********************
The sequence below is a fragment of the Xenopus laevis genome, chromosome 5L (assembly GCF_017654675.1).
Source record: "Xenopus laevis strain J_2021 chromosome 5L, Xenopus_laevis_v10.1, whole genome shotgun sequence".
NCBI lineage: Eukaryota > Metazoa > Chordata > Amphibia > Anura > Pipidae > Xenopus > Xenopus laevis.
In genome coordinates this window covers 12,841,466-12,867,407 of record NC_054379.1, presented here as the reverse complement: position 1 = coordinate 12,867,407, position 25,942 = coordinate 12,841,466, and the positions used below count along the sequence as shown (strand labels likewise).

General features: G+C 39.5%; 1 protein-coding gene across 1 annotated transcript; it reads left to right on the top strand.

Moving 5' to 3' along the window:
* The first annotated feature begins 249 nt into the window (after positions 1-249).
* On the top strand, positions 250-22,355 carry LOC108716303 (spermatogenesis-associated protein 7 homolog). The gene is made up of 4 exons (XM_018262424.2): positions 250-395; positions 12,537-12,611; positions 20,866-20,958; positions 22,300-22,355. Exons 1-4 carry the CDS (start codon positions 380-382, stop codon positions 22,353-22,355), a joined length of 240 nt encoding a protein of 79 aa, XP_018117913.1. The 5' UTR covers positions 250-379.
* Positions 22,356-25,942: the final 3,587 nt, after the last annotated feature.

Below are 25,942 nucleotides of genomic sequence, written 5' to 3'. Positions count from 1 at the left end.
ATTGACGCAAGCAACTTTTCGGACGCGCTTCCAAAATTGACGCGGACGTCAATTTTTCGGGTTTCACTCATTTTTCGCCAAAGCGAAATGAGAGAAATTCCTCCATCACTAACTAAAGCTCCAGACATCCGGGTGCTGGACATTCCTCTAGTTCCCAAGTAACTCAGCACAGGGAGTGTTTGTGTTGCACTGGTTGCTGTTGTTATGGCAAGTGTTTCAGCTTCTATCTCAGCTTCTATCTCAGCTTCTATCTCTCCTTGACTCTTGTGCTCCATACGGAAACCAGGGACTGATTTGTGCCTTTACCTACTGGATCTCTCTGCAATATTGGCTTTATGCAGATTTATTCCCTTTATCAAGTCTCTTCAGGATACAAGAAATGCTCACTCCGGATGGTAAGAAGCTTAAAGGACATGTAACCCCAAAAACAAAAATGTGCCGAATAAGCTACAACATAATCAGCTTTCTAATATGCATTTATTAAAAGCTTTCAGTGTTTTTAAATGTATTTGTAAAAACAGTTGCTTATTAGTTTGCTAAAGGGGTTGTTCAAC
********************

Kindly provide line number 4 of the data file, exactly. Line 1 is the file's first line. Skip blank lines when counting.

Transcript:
In genome coordinates this window covers 12,841,466-12,867,407 of record NC_054379.1, presented here as the reverse complement: position 1 = coordinate 12,867,407, position 25,942 = coordinate 12,841,466, and the positions used below count along the sequence as shown (strand labels likewise).